Spin is about a journalist who follows a celebrity into rehab to get the inside scoop. I'm often asked what inspired the book, whether it's based on my own experiences or on a real celebrity. The answer to the first question is: no. The answer to the second question is: kind of. And by that I mean that when I got the idea for Spin, it was a busy time on the celebrity rehab circuit. It seemed like celebrities were going in and out of rehab like they were on a circular conveyor belt. And the public's desire for every little detail was insatiable (if the amount of time that Entertainment Tonight etc. spent on the topic is a measure of anything). I remember being both fascinated and repelled by the whole thing. It seemed like some celebrities were playing the rehab card to get attention or get out of trouble when they'd attracted unwanted attention. Others were getting attention because they clearly so badly needed to be in rehab. And what was the public doing? Loving every minute of it. But what made us think that we have a right to know? It's one thing to look at photos of celebrities in their sweatpants shopping at Whole Foods. It's another to know what they're discussing during their most private moments. Rehab's supposed to be anonymous, right? That might be impossible for some celebrities, but they should be allowed as much privacy as possible, shouldn't they?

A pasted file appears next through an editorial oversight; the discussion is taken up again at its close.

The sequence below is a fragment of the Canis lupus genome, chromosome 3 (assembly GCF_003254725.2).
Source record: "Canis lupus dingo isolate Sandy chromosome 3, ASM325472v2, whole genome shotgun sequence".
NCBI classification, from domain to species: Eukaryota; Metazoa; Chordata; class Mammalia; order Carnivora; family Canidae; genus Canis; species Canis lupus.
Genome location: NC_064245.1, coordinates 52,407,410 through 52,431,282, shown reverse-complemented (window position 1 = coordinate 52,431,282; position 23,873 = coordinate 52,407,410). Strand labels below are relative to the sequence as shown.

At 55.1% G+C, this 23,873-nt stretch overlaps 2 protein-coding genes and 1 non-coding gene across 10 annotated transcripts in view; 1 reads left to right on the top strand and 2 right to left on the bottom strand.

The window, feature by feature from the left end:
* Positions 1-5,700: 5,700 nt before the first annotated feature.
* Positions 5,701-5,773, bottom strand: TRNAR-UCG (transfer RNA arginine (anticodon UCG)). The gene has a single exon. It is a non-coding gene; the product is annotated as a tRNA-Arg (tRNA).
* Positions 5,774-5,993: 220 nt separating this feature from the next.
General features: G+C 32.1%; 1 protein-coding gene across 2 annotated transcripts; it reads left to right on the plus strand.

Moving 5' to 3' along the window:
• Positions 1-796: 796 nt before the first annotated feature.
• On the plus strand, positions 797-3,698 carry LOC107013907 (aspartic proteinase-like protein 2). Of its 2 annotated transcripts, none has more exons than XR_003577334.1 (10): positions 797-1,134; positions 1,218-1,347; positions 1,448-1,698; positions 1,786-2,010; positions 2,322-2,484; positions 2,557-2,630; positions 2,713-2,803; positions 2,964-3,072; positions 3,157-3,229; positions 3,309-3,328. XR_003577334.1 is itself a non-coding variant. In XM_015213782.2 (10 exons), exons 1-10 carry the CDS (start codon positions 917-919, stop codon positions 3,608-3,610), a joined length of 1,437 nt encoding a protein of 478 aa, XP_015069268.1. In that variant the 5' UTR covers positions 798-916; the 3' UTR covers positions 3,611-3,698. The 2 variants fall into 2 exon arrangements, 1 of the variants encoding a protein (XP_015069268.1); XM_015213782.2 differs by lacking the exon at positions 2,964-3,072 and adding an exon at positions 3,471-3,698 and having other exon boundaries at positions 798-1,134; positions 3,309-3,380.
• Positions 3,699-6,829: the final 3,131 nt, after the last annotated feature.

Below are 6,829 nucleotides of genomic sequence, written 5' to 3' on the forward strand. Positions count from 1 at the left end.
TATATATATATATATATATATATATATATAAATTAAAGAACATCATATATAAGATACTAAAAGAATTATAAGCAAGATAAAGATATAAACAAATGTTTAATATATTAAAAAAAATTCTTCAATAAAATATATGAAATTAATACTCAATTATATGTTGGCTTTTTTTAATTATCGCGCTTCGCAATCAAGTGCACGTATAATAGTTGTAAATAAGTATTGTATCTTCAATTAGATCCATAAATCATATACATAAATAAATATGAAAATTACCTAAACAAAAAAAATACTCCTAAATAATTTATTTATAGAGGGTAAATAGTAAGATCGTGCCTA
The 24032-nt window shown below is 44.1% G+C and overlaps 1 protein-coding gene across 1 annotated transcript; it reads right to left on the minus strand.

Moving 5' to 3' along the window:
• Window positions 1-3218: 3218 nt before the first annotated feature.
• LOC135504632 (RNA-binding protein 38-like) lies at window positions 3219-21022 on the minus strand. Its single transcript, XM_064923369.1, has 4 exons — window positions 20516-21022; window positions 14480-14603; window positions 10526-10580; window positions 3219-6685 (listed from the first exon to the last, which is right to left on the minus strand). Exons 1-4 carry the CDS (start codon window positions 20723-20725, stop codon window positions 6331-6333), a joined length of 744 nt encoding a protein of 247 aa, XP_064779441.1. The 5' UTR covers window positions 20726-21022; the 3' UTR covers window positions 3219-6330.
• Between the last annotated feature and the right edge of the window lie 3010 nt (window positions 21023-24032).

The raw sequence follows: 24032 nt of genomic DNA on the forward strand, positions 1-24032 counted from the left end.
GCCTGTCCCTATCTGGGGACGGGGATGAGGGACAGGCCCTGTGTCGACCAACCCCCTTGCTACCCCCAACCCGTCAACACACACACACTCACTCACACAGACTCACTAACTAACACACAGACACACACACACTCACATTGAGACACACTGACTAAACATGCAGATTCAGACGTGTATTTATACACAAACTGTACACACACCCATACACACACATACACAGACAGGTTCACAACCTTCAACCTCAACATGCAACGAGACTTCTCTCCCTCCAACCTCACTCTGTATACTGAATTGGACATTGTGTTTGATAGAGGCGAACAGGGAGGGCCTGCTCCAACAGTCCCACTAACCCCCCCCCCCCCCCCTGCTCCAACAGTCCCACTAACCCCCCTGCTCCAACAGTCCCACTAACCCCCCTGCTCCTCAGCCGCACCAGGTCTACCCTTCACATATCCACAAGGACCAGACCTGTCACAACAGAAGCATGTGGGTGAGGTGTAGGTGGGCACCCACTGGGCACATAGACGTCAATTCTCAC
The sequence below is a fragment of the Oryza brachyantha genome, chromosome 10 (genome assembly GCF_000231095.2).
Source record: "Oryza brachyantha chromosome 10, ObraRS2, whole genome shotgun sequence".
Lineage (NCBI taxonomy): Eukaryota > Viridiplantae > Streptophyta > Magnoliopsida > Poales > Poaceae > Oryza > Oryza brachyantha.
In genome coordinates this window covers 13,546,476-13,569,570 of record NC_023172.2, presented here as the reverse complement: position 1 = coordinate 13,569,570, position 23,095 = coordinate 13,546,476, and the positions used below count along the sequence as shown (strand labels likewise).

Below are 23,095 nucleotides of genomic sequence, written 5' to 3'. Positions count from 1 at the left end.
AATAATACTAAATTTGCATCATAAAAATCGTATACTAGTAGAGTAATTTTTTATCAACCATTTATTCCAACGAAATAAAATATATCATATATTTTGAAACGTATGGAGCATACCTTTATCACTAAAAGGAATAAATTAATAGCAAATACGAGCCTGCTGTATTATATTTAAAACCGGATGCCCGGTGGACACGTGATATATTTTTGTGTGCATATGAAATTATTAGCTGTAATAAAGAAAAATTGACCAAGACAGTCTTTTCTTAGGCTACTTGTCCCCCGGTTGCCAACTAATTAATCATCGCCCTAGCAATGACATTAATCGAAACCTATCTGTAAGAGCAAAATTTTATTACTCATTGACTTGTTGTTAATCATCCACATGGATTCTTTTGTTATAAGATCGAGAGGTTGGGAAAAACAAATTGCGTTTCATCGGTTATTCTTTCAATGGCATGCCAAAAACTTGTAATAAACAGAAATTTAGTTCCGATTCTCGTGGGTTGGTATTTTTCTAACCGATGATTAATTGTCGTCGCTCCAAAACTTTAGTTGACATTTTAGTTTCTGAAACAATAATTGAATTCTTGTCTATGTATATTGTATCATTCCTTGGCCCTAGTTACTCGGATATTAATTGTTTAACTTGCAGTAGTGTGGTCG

Well, not according to some, and so, as these ideas circled in my head and I watched - I admit I watched - a phalanx of paparazzi standing outside of yet another rehab facility waiting to take a shot of some young woman in trouble, I said to myself, sarcastically: why don't they just follow her in there? And then I said to myself: what a great idea for a book!
So, who were the celebrities that put this evil thought in my brain? Well ... in no particular order: